exist exclusively through participation and insofar as this is the case they have no own
being and on the other hand ideas that do have an own being. Traditional metaphysics
adopted this dualism from Plato. An independent own being is characzerised in
traditional metaphysics as something that, as an existing thing, is not dependent on
anything else [Descartes], existing by itself, subsisting through itself [More], which is
completely unlimited by others and free from any kind of foreign command [Spinoza],
and exists of itself without anything else [Schelling].In traditional metaphysics the
highest substance was often understood as God or as a divine being. Since Kant's so
called 'Copernican revolution' the primary question of philosophy is no longer to know
reality, but rather to know mind or the source of perception and knowledge. For this
reason the traditional metaphysics has lost ground in the modern world. In fact the central
concepts of the traditional metaphysics such as being, substance, reality, essence, etc had
been replaced by the reductionist modes of thought of modern sciences. Now atoms,
elementary particles, energy, fields of force, lows of nature etc are seen as the
fundamental ground for everything else.

Subjectivism

By subjectivist modes of thought I understand the turning of attention to the subject that
resulted from the changes created by René Descartes. According to this doctrine,
consciousness is that which is primarily existent and everything else is merely content or
a form or a creation of that consciousness. The high point of this kind of subjectivism is
represented by the idealism of Berkeley. The ideas of Kant can be considered as a
moderated subjectivism or idealism. Since René Descartes, subjectivity or self-awareness
has become the fulcrum for modern philosophical thought lending evidential proof and
certainty of reality. This view has been continually brought into doubt by the modern
physical sciences, however these doubts have not lead to a new and complementary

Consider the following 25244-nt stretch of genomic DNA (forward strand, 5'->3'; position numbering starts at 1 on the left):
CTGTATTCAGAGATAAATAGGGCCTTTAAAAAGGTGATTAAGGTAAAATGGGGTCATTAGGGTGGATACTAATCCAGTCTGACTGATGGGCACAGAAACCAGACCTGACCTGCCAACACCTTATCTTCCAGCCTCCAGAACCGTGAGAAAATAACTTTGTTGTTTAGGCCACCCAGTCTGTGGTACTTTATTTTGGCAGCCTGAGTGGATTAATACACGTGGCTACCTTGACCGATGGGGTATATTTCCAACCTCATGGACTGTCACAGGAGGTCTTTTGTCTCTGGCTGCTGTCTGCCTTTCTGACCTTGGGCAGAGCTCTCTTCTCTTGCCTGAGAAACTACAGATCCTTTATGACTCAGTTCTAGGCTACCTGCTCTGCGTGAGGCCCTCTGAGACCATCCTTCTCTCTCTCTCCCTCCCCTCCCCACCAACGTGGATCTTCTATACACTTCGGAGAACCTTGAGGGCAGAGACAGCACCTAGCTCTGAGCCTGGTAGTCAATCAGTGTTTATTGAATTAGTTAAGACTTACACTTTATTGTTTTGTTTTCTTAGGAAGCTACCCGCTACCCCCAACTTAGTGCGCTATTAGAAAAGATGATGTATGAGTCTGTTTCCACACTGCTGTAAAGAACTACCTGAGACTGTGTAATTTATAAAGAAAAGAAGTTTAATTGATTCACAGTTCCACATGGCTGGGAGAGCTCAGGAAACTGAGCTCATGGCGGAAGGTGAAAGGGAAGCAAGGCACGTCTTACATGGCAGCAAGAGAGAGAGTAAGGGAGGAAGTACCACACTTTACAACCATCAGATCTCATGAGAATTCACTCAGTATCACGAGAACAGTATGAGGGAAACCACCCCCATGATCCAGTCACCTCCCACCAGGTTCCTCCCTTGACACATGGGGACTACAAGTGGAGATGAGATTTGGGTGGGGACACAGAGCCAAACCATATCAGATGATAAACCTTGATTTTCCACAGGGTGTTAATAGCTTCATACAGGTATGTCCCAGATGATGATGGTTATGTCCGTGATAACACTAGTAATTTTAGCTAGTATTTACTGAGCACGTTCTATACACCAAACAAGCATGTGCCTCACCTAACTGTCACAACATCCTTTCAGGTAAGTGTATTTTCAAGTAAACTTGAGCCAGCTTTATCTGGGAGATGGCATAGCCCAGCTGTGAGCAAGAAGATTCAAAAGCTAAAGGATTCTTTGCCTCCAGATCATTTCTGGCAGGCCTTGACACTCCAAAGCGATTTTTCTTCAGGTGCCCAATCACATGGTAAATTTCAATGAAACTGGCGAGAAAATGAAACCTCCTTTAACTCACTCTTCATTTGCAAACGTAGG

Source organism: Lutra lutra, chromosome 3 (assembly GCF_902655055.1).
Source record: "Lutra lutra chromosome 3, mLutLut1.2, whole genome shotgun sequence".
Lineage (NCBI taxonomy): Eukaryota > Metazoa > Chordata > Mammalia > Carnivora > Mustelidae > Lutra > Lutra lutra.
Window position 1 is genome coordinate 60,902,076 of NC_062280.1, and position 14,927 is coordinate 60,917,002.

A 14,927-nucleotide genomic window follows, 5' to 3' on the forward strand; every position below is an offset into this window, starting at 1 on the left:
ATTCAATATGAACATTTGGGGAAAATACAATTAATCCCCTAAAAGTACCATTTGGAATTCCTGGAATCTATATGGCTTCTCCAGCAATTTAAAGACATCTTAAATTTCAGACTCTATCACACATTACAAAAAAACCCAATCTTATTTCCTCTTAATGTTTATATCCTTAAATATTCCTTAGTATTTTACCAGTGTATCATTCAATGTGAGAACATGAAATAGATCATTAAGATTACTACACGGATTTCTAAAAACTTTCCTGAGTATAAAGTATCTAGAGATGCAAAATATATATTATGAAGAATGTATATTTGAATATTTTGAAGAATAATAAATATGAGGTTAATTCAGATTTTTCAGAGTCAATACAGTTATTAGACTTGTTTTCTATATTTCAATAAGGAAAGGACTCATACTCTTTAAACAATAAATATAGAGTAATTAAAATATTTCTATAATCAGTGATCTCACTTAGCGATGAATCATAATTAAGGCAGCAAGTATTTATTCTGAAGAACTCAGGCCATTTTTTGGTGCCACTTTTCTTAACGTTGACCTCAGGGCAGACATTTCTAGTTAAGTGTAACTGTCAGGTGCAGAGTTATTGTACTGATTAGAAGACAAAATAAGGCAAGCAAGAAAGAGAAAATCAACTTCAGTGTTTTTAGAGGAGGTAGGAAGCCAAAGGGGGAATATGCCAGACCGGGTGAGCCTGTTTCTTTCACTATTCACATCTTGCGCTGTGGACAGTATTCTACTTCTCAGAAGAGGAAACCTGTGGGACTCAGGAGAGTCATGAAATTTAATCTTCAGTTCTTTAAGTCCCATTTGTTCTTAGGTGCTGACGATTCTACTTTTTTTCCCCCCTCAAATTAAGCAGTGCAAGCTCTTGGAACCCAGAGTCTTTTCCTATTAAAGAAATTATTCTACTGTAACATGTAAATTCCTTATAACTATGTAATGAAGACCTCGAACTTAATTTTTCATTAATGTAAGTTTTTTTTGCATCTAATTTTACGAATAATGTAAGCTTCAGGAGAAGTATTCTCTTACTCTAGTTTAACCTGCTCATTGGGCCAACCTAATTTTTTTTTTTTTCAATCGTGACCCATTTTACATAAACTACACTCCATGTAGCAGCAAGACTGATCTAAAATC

concept of reality but to a calamitous separation between philosophy and the modern
physical sciences. It has served only to sharpen that dualism that preoccupies modern
thought. According to the physicist P.C.W. Davies electrons, photons or atoms do not
exist, they are nothing but models of thought. (See: P.C.W. Davies, ‘The Ghost in the
Atom’, Cambridge 1986.)

Holism

The view that an organic or integrated whole has a reality independent of and greater than
the sum of its parts [Webster's Dictionary, New York 1968]. This third approach tries to
avoid the calamitous either-or-scheme of the first two approaches by fusing subject and
object into one whole, such that there are no longer any parts but only one identity: all is
one. That whole is made absolute and is mystified. It becomes an independent unity that
exists without dependence on its parts. Wholeness is understood as something concrete,
as if it were an object of experience. As a philosophical approach found in great periods
of European history of philosophy, this view is connected with names like Thomas
Aquinas, Leibniz, Schelling. In quantum physics holism is represented by David Bohm
[4].

Instrumentalism

The fourth approach consists in refuting or ignoring the existence of subject and object.
Instead of favouring einther one or the other or the two together, this metaphysical
approach refutes them both. The search for reality is according to this viewpoint
insignificant or meaningless. Instrumentalism is very modern, intelligent [for example in
the person of Ernst Cassirer], and sometimes somewhat captious. It is difficult to
disengage from it. As an extension of subjectivism it consists of regarding thinking as
thinking in models, which is regarded as a working with information without concern as
to what phenomena the information is about. It inherits this problem from subjectivism,
about which the philosopher Donald Davidson wrote: “Once one makes the decision for
the Cartesian approach, it seems that one is unable to indicate what ones proofs are
evidence for”[5]. Instrumentalism is a collective term that denotes a variety of scientific
approaches. They have the common feature of considering the totality of human
knowledge, including scientific constructs, statements and theories, as not at all or
sometimes merely not primarily, realistic reproductions of the structure of reality. Rather
it considers them to be the result of human's interactions with nature ...